The Brussels Report Podcast Episode 2 -with Former Belgian Finance Minister Johan Van Overtveldt MEP

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Belgian MEP Johan Van Overtveldt is the Chairman of the European Parliament’s Budget Committee. Between 2014 and 2018, he served as Belgian Finance Minister. He has authored many books on financial and monetary policy and is a Professor of Economics at the University of Hasselt.

In this second episode of the Brussels Report Podcast, editor Pieter Cleppe discusses with him the democratic sustainability of the ECB’s extraordinary actions to support Eurozone governments are and whether we should now fear inflation.

Van Overtveldt also goes into depth on how to scrutinise how EU member states are spend their share from the EU’s 800 billion euro “recovery fund”, how to deal with organised crime preparing to benefit from this and how to tackle this in the context of EU ordinary spending.

Some excerpts:

“The Japanese example teaches us that the ECB can go a lot further. The question is whether this is desirable. In my view, it is not”, adding that ECB policies “stimulate debt accumulation” despite “historically high debt levels”. He complaints that as a result, “we constantly see financial market bubbles” and “zombification of the economy, with a lot of company activity kept alive because of this”, adding that the ECB’s policies “also stimulate inequality” while furthermore, the ECB and “central banks unintentionally stimulate governments not to take very difficult measures – budget cuts, structural reforms,  when a central bank is taking care of everything”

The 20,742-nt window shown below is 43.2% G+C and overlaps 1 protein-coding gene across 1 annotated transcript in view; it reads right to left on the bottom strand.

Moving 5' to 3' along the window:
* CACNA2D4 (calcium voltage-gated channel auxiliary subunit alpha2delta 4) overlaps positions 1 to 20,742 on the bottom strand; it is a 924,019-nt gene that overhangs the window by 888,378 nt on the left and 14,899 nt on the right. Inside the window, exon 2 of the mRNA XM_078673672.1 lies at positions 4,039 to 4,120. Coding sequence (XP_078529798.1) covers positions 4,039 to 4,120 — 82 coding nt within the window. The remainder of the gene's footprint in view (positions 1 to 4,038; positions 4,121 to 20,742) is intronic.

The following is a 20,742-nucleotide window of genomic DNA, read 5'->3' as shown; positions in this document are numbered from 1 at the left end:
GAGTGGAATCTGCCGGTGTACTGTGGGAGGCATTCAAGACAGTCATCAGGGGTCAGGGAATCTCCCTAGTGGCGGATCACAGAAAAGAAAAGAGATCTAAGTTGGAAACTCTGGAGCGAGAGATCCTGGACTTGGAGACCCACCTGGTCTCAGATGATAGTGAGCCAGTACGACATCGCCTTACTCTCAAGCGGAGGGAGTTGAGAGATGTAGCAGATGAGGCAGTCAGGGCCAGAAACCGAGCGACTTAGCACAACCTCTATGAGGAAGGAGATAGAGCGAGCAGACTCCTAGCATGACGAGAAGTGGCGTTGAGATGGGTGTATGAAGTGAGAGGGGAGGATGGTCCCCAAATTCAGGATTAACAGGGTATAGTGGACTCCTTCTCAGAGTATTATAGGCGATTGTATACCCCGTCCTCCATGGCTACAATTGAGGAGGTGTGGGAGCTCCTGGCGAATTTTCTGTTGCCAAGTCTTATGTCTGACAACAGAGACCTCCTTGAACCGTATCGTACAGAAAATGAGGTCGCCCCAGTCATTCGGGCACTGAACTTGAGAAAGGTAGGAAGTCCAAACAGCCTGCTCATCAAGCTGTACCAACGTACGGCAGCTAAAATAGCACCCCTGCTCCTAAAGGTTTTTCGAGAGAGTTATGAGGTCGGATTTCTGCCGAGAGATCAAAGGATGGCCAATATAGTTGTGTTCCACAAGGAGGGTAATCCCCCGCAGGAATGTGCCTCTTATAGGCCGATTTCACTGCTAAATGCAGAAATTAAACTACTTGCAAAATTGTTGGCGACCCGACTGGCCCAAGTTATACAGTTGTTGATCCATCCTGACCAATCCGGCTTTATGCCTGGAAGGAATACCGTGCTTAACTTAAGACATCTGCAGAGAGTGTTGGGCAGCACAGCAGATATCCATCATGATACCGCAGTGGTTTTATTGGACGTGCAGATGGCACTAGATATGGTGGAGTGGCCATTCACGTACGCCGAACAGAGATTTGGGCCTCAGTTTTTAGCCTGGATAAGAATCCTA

“Real estate inflation is very high and very substantial. The price of real estate should be included in inflation statistics. It is a major missing element, which should be corrected”

“We all know that in June last year, when the “Next Generation EU” initiative was negotiated, there was a major discussion on how to control [against misuse and fraud]. The outcome of this discussion was not satisfactory. There was a huge fight between Southern and Northern countries, where Southern countries were very reluctant to install stringent mechanisms for this kind of control. (…) This tension is eating away the European fabric and has already caused a lot of distrust. It is a small step from there to the loss of overall trust. We are on a very dangerous path, with some countries completely losing their trust in the way Europe is acting, under the pressure of certain member states”, when it comes to the way these EU financial transfers are happening.